I am currently reading my way through a long list of science fiction and fantasy titles. (http://www.npr.org/2011/08/07/138938145/science-fiction-and-fantasy-finalists if you are interested in the list).
Four years after the Blood Curse, Pril of the Peddlers vows to protect her child against the evil men who hunt her. With her clan unaware of the branded girl among them, Pril has to keep the identity of her daughter a secret. When her child is kidnapped, she is forced to ask Merchant runner, Kade Walker, for his help.
Kade Walker needs to find the gypsy child. Blackmailed and pushed beyond his own moral code, he is determined to do whatever it takes. When he comes across the Peddler clan, he is sure the girl is there, however all hope is lost when the gypsies capture him. Time is running out-until Pril makes him an offer he cannot refuse.
Amidst greed, lust, revenge and love, Pril will need to trust Kade. But as the evil nears and doubt creeps in, will she discover that the enemy has been standing next to her all along?
I chose this book because the author is coming to a conference that I’m attending in August. I like to have some idea what the keynote authors have to offer, so that I know which panels and discussions that I want to attend.
I had to order this book on interlibrary loan--my public library doesn’t have anything by this author. On the basis of this book, I’d have to say that they’ve made the right decision. Not that the ideas were bad, they weren’t. But the expression of them wasn’t what I would expect. In fact, I was disappointed.
The first pages were confusing, as the action went too fast for the exposition. It all figured itself out in subsequent pages, but it was an inauspicious beginning. Add to that some clumsy sentence structures, where I was sure which pronoun referred to which person, and some questionable word choices--I’m sure in one sentence the author meant “condescension” but instead “condensation” was printed. Also, on several occasions, the men are described as having “meaty fists.” Now, I know what that means, but I think there are many words that would describe large, powerful hands better than that. It was (thankfully) not a long book, but it made the entire story feel rushed, which may be why so many plot points were telegraphed very early in the narrative, leaving little for the reader to discover or be surprised by.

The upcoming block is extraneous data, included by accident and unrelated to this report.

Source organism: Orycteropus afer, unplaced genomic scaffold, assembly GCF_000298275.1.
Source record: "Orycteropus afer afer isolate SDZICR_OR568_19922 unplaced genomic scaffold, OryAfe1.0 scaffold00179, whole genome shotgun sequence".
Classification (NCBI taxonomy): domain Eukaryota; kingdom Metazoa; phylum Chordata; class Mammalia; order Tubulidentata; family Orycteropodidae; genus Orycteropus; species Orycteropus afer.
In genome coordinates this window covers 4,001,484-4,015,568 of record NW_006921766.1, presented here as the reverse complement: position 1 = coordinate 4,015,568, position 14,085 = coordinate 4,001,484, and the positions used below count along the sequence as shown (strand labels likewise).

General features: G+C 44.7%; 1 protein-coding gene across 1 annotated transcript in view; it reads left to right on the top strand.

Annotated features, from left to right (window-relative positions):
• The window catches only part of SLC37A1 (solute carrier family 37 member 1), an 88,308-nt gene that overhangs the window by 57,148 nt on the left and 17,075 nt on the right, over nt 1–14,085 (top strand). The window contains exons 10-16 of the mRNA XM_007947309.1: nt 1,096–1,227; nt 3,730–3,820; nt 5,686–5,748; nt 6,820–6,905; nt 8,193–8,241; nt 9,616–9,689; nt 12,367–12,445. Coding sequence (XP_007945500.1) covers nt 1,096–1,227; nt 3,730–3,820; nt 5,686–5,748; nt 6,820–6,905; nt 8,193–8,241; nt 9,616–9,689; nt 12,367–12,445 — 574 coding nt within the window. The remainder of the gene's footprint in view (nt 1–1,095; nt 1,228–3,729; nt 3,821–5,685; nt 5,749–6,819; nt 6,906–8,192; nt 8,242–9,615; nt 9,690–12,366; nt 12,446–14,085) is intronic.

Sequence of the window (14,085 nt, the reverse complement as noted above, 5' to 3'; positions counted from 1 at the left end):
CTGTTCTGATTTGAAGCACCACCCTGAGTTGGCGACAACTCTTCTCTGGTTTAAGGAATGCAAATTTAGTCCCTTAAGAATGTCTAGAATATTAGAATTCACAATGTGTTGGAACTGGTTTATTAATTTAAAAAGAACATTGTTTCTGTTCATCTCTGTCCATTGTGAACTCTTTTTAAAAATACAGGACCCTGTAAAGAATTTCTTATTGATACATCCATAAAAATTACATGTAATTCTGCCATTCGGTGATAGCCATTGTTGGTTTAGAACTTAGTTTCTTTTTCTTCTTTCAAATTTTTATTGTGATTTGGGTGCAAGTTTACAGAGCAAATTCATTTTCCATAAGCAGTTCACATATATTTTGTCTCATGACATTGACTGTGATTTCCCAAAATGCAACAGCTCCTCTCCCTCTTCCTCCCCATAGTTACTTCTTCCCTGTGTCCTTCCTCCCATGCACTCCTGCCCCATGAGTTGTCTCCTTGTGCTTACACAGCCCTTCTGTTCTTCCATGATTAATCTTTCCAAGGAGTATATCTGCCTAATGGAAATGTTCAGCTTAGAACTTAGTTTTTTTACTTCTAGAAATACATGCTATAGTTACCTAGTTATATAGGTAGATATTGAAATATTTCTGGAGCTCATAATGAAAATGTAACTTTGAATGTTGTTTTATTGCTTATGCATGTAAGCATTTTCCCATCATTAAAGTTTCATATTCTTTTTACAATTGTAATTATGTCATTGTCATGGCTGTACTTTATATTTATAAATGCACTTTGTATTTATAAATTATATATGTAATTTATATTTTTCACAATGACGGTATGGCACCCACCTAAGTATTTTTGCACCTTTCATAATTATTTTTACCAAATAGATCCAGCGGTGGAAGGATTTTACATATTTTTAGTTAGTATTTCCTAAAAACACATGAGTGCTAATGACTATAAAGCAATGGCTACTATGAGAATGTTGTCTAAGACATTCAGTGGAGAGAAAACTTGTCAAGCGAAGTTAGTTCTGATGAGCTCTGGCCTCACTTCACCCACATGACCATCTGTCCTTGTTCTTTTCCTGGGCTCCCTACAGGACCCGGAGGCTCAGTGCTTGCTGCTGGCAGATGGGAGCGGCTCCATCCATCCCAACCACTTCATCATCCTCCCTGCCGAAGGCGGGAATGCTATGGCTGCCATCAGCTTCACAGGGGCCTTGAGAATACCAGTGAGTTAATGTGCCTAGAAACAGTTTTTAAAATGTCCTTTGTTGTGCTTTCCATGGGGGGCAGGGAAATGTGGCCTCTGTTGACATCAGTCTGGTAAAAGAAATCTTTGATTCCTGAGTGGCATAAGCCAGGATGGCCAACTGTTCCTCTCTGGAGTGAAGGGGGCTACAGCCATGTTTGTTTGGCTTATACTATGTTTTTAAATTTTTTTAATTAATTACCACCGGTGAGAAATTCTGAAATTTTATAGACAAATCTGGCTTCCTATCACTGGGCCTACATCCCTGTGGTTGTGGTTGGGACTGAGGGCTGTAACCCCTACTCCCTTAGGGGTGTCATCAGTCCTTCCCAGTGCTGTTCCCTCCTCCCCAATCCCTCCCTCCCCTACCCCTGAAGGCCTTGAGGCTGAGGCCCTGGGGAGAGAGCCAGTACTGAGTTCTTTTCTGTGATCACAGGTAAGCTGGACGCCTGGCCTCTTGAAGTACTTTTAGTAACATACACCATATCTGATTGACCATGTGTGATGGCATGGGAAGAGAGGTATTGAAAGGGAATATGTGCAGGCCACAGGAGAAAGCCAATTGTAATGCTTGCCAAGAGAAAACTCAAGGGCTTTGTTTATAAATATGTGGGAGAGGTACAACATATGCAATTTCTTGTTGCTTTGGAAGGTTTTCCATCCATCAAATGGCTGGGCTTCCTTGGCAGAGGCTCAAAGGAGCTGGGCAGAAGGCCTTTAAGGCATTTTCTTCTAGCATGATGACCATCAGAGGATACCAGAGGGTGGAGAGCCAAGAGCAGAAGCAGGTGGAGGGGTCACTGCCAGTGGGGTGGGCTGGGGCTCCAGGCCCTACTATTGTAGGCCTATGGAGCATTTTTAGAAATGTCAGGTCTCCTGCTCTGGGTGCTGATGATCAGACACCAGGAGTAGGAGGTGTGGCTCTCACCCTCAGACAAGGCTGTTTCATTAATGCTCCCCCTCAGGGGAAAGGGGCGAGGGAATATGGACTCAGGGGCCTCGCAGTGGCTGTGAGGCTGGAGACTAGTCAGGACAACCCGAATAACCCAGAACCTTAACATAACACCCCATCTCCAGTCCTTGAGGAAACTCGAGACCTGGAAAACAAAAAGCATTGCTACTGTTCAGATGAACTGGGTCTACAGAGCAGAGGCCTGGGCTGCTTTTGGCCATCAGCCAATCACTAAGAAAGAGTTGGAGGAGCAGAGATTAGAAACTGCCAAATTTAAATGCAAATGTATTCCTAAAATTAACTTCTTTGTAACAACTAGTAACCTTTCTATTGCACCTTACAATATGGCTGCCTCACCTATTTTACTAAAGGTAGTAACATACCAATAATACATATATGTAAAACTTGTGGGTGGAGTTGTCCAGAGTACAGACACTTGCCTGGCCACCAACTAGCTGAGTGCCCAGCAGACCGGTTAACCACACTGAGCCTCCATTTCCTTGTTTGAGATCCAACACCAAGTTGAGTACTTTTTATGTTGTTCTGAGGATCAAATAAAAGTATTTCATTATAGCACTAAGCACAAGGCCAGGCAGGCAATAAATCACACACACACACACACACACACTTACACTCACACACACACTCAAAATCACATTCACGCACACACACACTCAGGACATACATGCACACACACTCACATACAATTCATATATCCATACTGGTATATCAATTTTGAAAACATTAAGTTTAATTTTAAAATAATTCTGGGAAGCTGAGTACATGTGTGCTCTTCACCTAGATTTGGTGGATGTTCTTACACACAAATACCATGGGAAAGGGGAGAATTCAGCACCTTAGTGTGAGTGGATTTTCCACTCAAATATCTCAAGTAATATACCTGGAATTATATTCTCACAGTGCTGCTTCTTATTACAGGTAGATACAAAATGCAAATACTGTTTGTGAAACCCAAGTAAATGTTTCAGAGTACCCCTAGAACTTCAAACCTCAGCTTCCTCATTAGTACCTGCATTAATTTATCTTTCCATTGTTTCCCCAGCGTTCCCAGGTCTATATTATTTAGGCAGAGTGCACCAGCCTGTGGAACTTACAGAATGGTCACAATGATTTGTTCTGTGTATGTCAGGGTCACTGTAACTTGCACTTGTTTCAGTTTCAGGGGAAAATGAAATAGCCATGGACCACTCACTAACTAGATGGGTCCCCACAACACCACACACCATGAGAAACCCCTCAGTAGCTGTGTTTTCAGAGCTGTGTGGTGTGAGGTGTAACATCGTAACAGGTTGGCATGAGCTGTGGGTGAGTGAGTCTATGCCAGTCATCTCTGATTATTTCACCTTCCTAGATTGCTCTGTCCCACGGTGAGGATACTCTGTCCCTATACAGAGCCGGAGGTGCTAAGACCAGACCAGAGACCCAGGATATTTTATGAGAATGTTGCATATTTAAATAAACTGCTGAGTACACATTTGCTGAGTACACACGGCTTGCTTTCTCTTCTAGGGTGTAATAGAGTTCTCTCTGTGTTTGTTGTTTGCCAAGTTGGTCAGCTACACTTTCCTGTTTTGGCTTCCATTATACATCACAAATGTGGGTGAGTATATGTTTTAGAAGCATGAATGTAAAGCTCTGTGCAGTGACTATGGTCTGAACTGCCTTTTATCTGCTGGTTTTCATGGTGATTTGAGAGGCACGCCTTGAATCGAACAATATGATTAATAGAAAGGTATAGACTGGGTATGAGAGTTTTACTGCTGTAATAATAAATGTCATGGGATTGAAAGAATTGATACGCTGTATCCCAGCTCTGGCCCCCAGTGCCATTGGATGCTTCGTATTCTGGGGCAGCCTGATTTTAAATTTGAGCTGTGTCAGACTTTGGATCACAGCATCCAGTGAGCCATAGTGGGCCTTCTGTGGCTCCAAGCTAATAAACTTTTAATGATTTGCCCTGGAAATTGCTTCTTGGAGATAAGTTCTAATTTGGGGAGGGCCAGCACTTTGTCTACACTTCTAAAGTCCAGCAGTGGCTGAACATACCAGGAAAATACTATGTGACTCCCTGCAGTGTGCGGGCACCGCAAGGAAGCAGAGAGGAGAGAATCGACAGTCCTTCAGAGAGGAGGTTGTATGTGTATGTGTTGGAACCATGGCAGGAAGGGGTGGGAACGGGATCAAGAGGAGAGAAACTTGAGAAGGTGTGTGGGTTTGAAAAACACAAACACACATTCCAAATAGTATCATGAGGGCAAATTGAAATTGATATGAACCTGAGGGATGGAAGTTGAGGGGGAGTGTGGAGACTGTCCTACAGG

All in all, I’m glad that I read the book--I now know the author’s level of skill and it took me only a partial evening to finish the volume. I’m truly sorry that I didn’t enjoy the novel more, but I will see what the author has to say in her keynote address, but I imagine that I’ll be spending my conference time listening to others.